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Forming the future of Wanaka Airport

Residents in Wanaka, New Zealand, were encouraged to join conversations on the future of Wanaka Airport at interactive community and stakeholder engagement sessions. Discussions surrounding what the hub could evolve into by 2045 included the airport’s strengths, thoughts on the return of scheduled services and opportunities for growth.

18th June 2018

The future of flying

The European Business Aviation Association (EBAA) has published a report in cooperation with young people think tank ThinkYoung called Expanding Horizons: How Millennials see the Future of Business Aviation. The survey asked young people aged 18-25 in Germany, France, the UK and Switzerland about mobility, business aviation and the future of sustainable personal air transport. Read more on Andrea Gerosa, founder of young people’s think-tank ThinkYoung, thoughts here

04th June 2018

Joe Cohen (pictured) was recently named CEO for a private jet charter company based in the UK. Can you name the company he is now at the helm of?

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Planning for growth

Neil Cochrane, co-founder and group chairman of 51 North, on expansion through acquisition, Brexit, and working with family members 


So, you’ve just acquired a management and charter operation ...
That’s right, Executive Aviation Services (EAS), based at Gloucestershire Airport in the UK. We’re a private jet management company at TAG Farnborough Airport, and for a while we’d been looking at getting an Air Operator Certificate (AOC), which we felt could expand our operation. We looked at setting one up ourselves and also going the route of acquiring a company. It just so happened that we ended up meeting Peter Turner, the chairman and founder of EAS, through his daughter Kirstie and son James, who work with him, and he mentioned they were looking at either selling or changing the company somehow. 

How has the acquisition affected your business?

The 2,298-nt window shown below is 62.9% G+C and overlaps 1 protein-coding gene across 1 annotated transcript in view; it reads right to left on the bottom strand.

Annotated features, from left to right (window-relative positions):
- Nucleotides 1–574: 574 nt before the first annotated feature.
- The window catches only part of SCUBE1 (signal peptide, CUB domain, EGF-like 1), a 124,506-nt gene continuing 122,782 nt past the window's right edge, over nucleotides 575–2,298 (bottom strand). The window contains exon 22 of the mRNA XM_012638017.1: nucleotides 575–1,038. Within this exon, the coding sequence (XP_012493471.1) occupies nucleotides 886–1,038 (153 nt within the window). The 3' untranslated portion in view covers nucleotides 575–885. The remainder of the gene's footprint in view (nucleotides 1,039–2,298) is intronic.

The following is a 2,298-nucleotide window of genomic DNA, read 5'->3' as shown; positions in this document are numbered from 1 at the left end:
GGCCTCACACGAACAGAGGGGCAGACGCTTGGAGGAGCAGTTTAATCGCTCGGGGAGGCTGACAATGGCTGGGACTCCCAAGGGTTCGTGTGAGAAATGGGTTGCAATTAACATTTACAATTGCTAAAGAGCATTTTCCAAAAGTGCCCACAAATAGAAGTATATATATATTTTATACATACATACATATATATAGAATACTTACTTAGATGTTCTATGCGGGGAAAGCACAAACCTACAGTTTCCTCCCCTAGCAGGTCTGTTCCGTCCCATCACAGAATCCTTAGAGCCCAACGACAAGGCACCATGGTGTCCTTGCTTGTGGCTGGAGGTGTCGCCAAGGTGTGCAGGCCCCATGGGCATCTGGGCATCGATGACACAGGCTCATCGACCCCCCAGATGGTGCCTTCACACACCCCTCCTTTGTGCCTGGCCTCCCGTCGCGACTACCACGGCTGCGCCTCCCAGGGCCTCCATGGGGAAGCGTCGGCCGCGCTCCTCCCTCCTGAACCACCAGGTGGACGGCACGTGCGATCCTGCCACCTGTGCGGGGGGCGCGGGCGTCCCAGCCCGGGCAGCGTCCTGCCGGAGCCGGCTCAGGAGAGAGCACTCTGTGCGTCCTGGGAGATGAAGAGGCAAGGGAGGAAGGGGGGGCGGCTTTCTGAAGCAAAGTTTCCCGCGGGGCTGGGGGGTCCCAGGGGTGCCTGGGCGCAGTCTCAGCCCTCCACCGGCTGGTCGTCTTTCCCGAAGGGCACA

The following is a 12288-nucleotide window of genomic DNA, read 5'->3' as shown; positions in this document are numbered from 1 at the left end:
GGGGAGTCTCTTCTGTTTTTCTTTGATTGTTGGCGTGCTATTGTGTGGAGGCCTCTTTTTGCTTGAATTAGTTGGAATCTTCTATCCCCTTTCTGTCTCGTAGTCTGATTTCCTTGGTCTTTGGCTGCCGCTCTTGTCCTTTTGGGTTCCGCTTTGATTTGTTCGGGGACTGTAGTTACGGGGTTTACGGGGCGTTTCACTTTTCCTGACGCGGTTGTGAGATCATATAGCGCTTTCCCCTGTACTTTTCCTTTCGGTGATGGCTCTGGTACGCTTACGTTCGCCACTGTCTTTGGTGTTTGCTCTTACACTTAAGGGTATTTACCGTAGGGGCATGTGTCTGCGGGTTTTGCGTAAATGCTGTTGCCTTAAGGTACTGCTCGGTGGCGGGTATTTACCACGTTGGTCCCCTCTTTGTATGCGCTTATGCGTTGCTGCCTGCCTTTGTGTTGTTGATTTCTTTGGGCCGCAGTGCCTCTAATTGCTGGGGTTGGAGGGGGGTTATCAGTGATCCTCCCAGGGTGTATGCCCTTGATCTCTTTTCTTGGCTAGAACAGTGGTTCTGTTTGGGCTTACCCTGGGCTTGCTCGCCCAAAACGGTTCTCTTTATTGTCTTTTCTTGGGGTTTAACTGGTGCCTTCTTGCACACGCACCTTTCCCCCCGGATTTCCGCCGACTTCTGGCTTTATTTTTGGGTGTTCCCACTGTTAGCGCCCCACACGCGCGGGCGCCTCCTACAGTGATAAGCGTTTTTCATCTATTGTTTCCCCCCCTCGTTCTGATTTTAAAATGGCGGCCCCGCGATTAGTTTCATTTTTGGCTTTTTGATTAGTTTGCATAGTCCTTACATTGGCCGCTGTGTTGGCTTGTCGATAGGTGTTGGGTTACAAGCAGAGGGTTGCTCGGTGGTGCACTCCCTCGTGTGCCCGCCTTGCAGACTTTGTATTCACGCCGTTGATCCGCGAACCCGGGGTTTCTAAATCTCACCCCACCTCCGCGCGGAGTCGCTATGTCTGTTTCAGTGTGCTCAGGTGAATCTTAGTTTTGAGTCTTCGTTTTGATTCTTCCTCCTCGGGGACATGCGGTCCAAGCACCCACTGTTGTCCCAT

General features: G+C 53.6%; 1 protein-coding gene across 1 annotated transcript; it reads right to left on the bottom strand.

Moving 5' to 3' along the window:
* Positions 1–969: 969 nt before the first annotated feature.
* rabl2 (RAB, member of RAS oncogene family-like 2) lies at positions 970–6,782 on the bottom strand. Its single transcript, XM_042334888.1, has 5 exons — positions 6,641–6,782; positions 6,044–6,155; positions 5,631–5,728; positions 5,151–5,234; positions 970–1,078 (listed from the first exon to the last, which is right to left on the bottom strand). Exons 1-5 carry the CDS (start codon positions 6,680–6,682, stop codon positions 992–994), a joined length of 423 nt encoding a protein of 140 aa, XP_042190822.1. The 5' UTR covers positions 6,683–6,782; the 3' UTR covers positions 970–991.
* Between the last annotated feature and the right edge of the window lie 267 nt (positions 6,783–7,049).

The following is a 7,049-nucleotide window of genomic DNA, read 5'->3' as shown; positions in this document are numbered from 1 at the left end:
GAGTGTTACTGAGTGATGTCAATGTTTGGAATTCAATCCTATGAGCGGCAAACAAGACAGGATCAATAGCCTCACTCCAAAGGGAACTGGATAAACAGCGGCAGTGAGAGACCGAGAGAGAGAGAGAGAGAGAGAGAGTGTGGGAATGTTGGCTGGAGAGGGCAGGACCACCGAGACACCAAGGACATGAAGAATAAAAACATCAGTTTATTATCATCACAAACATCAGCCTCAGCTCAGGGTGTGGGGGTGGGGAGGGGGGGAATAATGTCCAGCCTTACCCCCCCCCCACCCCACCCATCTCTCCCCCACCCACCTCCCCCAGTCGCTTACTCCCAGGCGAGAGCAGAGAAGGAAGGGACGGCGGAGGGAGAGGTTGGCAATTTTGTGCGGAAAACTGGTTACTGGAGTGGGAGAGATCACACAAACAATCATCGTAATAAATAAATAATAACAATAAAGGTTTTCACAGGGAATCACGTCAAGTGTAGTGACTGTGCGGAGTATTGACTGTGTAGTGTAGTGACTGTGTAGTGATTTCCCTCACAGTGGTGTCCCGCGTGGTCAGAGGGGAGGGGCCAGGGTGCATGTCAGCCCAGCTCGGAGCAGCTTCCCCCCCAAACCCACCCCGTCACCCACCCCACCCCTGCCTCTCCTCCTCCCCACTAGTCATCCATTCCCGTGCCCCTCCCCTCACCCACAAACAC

When we announced the acquisition, we heard back from a lot of people who had previously expressed an interest and had been saying, “As soon as you get an AOC, let us know.” But the decision was correct, let’s put it that way. 

What’s the setup of the AOC? 

We said as part of the transaction that we would keep the EAS name and location for at least a year, so that we could best understand how to go forward. We liked the idea of having another location and we like being at Farnborough – it’s more suited to larger aircraft than Gloucestershire. But now we’ve got more flexibility, more scope. 

We don’t feel we’re overstaffed, and we have no desire to change the staffing. Kirsty Murphy, 51 North Group’s managing director, works at both locations, and I get on very well with Peter, who is staying on as chairman of EAS. 

Have there been any challenges or difficulties?

Our biggest challenge was completing the deal. Peter and I were very clear early on what the deal should be, it was just the process of getting the documents drawn up and all the admin. But we were both champing at the bit to move forward. 

Do you have any more acquisitions planned? 

We have an ambitious five-year plan mapped out, and the first stage of that was getting an AOC – I’m delighted with the one that we got. But yes, we will be looking at other acquisitions, both geographically and in the areas of business we don’t currently operate in. 

You appear to view consolidation as the way forward ... 

It is. The way I see it, the industry is becoming more regulated, and that means you need more staff for the various duties this involves. In the past, it might have been possible for a pilot and co-pilot to run an aircraft, but it isn’t these days – so you can either outsource more people or have them in-house. But the people who own these jets, they’re actually very cost-conscious, so if you’re looking after two or three jets as a management company, it makes sense to consolidate, overlapping the crew and staff members between the aircraft, so they won’t cost as much to maintain. You reduce your overheads. 

Is Brexit a worry?

It’s hard at this stage to know what will happen, but you can’t stop planning or growing on that basis. You just need to plan for the different eventualities – have a plan B ready, or a plan C. In my mind, I’m already thinking about two years down the road if we don’t have an option for trading in Europe. We might no longer be part of the EASA... I would like to think that whatever happens, we will be able to deal with it. 

You and EAS are both family-run companies. Is that an advantage?

The foundations of what we’re doing now with 51 North, and the other businesses I’ve had – they have all been family-run, by myself and my brother. Sadly, he passed away five years ago, but I’ve always been used to the concept of having a family member involved. 

There are benefits, as you have more trust and tolerance with each other, and it can make you a strong team. My daughter, Lorna, works with me now, and my eldest daughter, Elaine, is at Utopia West, an associate company specializing in executive and exclusive travel. We work closely with her, and she owns that company jointly with myself. Peter likes a similar setup, and I find it a benefit, I have to say. 

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